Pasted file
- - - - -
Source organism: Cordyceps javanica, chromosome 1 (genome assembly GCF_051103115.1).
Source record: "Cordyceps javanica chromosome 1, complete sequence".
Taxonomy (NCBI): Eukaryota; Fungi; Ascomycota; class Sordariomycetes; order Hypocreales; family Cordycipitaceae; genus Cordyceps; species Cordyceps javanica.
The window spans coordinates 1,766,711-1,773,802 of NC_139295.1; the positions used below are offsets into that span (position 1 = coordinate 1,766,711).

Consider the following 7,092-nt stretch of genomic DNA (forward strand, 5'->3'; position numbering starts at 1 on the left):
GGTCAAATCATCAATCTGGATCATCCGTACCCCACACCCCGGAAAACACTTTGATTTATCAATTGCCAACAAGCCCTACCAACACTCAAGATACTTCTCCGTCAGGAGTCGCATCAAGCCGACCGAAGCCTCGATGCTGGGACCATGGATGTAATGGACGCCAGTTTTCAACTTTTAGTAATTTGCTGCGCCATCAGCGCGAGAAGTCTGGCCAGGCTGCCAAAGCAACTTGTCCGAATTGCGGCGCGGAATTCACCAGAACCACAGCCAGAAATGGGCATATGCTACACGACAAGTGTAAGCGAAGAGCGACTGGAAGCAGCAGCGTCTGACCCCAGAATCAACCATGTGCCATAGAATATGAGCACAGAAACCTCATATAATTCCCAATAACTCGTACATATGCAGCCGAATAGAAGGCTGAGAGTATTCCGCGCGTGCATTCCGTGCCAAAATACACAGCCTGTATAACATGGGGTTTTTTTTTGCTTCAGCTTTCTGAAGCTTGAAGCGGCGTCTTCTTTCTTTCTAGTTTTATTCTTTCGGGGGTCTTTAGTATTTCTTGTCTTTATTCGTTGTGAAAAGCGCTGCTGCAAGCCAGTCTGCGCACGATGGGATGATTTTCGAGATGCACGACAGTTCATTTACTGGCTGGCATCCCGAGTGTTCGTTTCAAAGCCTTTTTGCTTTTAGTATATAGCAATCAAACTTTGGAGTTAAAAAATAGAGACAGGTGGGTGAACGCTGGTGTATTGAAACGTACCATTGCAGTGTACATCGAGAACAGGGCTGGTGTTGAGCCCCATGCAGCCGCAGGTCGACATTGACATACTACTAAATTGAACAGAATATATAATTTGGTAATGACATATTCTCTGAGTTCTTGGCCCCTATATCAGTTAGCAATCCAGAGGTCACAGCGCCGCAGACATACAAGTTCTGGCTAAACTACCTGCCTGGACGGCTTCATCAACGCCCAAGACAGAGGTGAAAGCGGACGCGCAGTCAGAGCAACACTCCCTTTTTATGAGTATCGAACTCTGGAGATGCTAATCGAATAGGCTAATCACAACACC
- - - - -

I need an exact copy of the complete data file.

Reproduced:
Source organism: Cordyceps javanica, chromosome 1 (genome assembly GCF_051103115.1).
Source record: "Cordyceps javanica chromosome 1, complete sequence".
Taxonomy (NCBI): Eukaryota; Fungi; Ascomycota; class Sordariomycetes; order Hypocreales; family Cordycipitaceae; genus Cordyceps; species Cordyceps javanica.
The window spans coordinates 1,766,711-1,773,802 of NC_139295.1; the positions used below are offsets into that span (position 1 = coordinate 1,766,711).

Consider the following 7,092-nt stretch of genomic DNA (forward strand, 5'->3'; position numbering starts at 1 on the left):
GGTCAAATCATCAATCTGGATCATCCGTACCCCACACCCCGGAAAACACTTTGATTTATCAATTGCCAACAAGCCCTACCAACACTCAAGATACTTCTCCGTCAGGAGTCGCATCAAGCCGACCGAAGCCTCGATGCTGGGACCATGGATGTAATGGACGCCAGTTTTCAACTTTTAGTAATTTGCTGCGCCATCAGCGCGAGAAGTCTGGCCAGGCTGCCAAAGCAACTTGTCCGAATTGCGGCGCGGAATTCACCAGAACCACAGCCAGAAATGGGCATATGCTACACGACAAGTGTAAGCGAAGAGCGACTGGAAGCAGCAGCGTCTGACCCCAGAATCAACCATGTGCCATAGAATATGAGCACAGAAACCTCATATAATTCCCAATAACTCGTACATATGCAGCCGAATAGAAGGCTGAGAGTATTCCGCGCGTGCATTCCGTGCCAAAATACACAGCCTGTATAACATGGGGTTTTTTTTTGCTTCAGCTTTCTGAAGCTTGAAGCGGCGTCTTCTTTCTTTCTAGTTTTATTCTTTCGGGGGTCTTTAGTATTTCTTGTCTTTATTCGTTGTGAAAAGCGCTGCTGCAAGCCAGTCTGCGCACGATGGGATGATTTTCGAGATGCACGACAGTTCATTTACTGGCTGGCATCCCGAGTGTTCGTTTCAAAGCCTTTTTGCTTTTAGTATATAGCAATCAAACTTTGGAGTTAAAAAATAGAGACAGGTGGGTGAACGCTGGTGTATTGAAACGTACCATTGCAGTGTACATCGAGAACAGGGCTGGTGTTGAGCCCCATGCAGCCGCAGGTCGACATTGACATACTACTAAATTGAACAGAATATATAATTTGGTAATGACATATTCTCTGAGTTCTTGGCCCCTATATCAGTTAGCAATCCAGAGGTCACAGCGCCGCAGACATACAAGTTCTGGCTAAACTACCTGCCTGGACGGCTTCATCAACGCCCAAGACAGAGGTGAAAGCGGACGCGCAGTCAGAGCAACACTCCCTTTTTATGAGTATCGAACTCTGGAGATGCTAATCGAATAGGCTAATCACAACACC